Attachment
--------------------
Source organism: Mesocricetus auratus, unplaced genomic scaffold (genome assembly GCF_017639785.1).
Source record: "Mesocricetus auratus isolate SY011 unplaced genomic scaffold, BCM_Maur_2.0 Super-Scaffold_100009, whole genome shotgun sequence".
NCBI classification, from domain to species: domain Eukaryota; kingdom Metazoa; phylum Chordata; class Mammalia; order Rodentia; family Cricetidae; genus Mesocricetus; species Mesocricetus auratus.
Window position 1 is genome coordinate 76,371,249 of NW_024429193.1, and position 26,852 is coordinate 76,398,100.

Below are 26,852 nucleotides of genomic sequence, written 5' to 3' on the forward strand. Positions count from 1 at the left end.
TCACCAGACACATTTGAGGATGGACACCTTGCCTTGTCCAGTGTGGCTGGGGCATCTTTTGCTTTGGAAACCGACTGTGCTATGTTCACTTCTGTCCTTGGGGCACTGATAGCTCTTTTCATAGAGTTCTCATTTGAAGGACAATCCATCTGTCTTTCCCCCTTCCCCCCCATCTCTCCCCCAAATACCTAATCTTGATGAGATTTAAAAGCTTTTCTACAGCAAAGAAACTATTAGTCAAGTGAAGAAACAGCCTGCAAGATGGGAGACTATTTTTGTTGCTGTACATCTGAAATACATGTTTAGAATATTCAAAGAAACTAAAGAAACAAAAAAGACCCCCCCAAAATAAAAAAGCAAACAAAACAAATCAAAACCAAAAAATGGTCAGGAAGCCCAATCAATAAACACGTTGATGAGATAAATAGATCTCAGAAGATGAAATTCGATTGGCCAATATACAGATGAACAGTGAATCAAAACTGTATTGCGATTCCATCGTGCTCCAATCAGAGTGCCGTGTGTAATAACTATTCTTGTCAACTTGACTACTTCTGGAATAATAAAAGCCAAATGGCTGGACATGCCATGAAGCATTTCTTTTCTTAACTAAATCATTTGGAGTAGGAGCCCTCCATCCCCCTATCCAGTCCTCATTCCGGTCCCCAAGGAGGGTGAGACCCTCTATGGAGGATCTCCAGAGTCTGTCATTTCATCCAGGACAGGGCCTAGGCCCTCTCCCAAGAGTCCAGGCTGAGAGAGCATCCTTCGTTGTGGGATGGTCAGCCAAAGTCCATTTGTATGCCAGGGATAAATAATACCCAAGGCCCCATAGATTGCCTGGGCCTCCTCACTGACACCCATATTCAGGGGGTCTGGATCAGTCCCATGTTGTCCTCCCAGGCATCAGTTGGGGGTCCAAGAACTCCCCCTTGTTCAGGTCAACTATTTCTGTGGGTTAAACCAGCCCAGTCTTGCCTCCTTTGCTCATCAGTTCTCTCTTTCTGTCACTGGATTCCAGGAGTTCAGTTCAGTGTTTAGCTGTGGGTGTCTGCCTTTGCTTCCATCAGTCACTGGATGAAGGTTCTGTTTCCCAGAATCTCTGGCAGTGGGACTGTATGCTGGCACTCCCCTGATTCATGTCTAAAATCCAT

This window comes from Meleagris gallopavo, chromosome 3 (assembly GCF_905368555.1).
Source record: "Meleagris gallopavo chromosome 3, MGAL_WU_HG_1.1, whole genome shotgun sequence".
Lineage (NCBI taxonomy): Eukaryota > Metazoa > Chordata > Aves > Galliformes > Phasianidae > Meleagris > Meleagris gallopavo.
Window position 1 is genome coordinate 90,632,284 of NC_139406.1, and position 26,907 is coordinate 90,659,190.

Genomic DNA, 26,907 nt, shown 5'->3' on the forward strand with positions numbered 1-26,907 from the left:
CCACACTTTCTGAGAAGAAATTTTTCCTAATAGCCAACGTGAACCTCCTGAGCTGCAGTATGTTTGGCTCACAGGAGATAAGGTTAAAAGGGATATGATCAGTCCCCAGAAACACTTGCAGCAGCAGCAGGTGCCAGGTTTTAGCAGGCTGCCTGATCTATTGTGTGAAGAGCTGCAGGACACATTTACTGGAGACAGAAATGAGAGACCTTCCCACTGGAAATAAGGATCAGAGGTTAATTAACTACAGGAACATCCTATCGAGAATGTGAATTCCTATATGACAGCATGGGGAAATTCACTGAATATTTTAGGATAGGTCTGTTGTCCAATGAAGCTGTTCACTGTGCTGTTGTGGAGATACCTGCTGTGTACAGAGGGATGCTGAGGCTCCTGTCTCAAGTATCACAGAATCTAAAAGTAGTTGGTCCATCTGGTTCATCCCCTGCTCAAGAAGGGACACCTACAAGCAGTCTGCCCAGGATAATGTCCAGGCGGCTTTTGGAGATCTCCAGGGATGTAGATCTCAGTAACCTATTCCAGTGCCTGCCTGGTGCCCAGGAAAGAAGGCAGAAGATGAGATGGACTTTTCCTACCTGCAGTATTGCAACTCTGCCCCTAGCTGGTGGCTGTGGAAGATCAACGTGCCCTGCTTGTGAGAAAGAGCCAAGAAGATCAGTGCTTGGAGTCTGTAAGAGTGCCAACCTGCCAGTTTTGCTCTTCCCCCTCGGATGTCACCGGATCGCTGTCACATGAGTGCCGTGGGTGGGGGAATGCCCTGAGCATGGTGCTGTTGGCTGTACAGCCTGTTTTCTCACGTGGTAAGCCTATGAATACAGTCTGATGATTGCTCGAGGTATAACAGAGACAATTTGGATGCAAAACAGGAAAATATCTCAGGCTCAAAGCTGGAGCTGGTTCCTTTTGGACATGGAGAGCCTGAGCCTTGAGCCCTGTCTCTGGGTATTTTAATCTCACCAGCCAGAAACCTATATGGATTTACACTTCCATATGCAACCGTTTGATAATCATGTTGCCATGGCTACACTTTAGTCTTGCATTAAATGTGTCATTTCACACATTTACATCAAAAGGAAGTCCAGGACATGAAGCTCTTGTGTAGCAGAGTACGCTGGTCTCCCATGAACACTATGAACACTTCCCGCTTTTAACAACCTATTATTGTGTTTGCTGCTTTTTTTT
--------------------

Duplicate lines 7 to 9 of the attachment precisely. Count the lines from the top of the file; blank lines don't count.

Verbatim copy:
This window comes from Meleagris gallopavo, chromosome 3 (assembly GCF_905368555.1).
Source record: "Meleagris gallopavo chromosome 3, MGAL_WU_HG_1.1, whole genome shotgun sequence".
Lineage (NCBI taxonomy): Eukaryota > Metazoa > Chordata > Aves > Galliformes > Phasianidae > Meleagris > Meleagris gallopavo.